The UK automotive industry’s production carbon footprint fell by -11.2 per cent in 2021 compared to the previous year to reach its lowest level since records began, to according to new research from the Society of Motor Manufacturers and Traders (SMMT).
SMMT’s latest annual Sustainability Report, now in its 23rd year, shows that automotive production and the supply chain emitted 81.095 fewer tons of CO2 in 2021 compared with the previous year. Average vehicle CO2 emissions, meanwhile, were -11.2 per cent less than their 2020 equivalents.1 Given the average car on UK’s roads is now nine years old, the carbon saving from production is the equivalent of taking 225,000 cars off the road and replacing them with the latest models. Since 1999, the industry has cut its CO2 emissions by 1.5 million tons or 70.6 per cent – equivalent to taking almost 900,000 cars off the road.
Despite reduced production because of the global semiconductor shortage, the industry was still able to improve its environmental efficiency, with a -6.1 per cent reduction in water used per vehicle produced, and a -2.6 per cent reduction in waste going to landfill year on year . As a result of the industry’s commitment, -96.2 per cent less waste per vehicle goes to landfill than did at the start of the millennium. In addition, since 2015 the industry has ensured 95 per cent of a vehicle by weight goes through a takeback network to be reused, recycled or recovered.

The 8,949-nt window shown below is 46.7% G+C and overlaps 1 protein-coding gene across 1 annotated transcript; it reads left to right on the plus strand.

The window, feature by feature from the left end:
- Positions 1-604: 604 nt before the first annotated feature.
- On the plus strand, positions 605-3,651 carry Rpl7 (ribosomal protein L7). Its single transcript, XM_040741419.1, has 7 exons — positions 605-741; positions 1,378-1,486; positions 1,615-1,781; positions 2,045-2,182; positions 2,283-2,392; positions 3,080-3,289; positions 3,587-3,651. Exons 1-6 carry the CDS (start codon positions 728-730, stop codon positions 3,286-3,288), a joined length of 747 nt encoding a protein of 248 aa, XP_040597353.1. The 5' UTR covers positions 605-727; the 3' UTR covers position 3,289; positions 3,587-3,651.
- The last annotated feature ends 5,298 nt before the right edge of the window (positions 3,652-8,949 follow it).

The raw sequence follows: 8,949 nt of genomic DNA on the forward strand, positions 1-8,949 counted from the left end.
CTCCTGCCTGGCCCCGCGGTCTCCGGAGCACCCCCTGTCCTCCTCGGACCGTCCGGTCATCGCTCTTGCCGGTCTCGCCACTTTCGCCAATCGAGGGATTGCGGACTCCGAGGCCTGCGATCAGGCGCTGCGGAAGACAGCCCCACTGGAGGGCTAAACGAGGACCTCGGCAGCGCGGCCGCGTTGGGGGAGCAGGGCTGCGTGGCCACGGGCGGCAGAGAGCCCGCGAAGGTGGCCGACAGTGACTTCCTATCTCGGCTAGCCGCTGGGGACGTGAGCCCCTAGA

The sector’s economic contribution is also revealed, with UK automotive-related manufacturing turnover estimated to have recovered by 5 per cent in 2021 to £67.1 billion, while automotive-related GVA is estimated at £14.1 billion, with 182,000 people directly employed in manufacturing roles .
Mike Hawes, SMMT Chief Executive, said, “With the automotive sector still trying to recover from the pandemic while transitioning to zero-emission vehicles, the improvements made in the sustainability of production this past year is a remarkable achievement. The report shows the industry delivering on its commitments, with dramatic reductions in both the energy used to make vehicles and the emissions they release when on the road. The automotive sector is central to the UK’s carbon reduction ambitions and, with government support to improve UK competitiveness, we can ensure that transition continues to create well-paid, clean-tech jobs while generating economic prosperity and growth in all regions of the UK. 2”